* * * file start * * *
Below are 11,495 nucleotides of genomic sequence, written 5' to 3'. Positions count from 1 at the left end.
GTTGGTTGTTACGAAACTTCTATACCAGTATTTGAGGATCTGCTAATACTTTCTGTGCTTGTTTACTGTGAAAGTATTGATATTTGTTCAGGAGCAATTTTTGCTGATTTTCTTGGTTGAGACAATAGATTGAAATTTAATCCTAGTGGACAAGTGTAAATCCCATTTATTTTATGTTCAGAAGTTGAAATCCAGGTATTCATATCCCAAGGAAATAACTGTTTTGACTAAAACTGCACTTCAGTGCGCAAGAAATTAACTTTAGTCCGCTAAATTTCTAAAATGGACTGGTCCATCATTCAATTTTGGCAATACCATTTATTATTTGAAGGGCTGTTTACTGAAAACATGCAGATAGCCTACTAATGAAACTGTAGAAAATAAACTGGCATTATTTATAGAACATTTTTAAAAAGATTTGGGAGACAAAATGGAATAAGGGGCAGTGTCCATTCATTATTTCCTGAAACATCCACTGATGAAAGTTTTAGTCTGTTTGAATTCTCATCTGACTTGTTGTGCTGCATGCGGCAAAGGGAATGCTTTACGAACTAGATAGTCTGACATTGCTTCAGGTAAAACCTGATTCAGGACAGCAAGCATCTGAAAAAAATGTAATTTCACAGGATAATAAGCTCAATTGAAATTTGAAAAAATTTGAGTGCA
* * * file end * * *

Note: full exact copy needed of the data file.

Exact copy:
Below are 11,495 nucleotides of genomic sequence, written 5' to 3'. Positions count from 1 at the left end.
GTTGGTTGTTACGAAACTTCTATACCAGTATTTGAGGATCTGCTAATACTTTCTGTGCTTGTTTACTGTGAAAGTATTGATATTTGTTCAGGAGCAATTTTTGCTGATTTTCTTGGTTGAGACAATAGATTGAAATTTAATCCTAGTGGACAAGTGTAAATCCCATTTATTTTATGTTCAGAAGTTGAAATCCAGGTATTCATATCCCAAGGAAATAACTGTTTTGACTAAAACTGCACTTCAGTGCGCAAGAAATTAACTTTAGTCCGCTAAATTTCTAAAATGGACTGGTCCATCATTCAATTTTGGCAATACCATTTATTATTTGAAGGGCTGTTTACTGAAAACATGCAGATAGCCTACTAATGAAACTGTAGAAAATAAACTGGCATTATTTATAGAACATTTTTAAAAAGATTTGGGAGACAAAATGGAATAAGGGGCAGTGTCCATTCATTATTTCCTGAAACATCCACTGATGAAAGTTTTAGTCTGTTTGAATTCTCATCTGACTTGTTGTGCTGCATGCGGCAAAGGGAATGCTTTACGAACTAGATAGTCTGACATTGCTTCAGGTAAAACCTGATTCAGGACAGCAAGCATCTGAAAAAAATGTAATTTCACAGGATAATAAGCTCAATTGAAATTTGAAAAAATTTGAGTGCA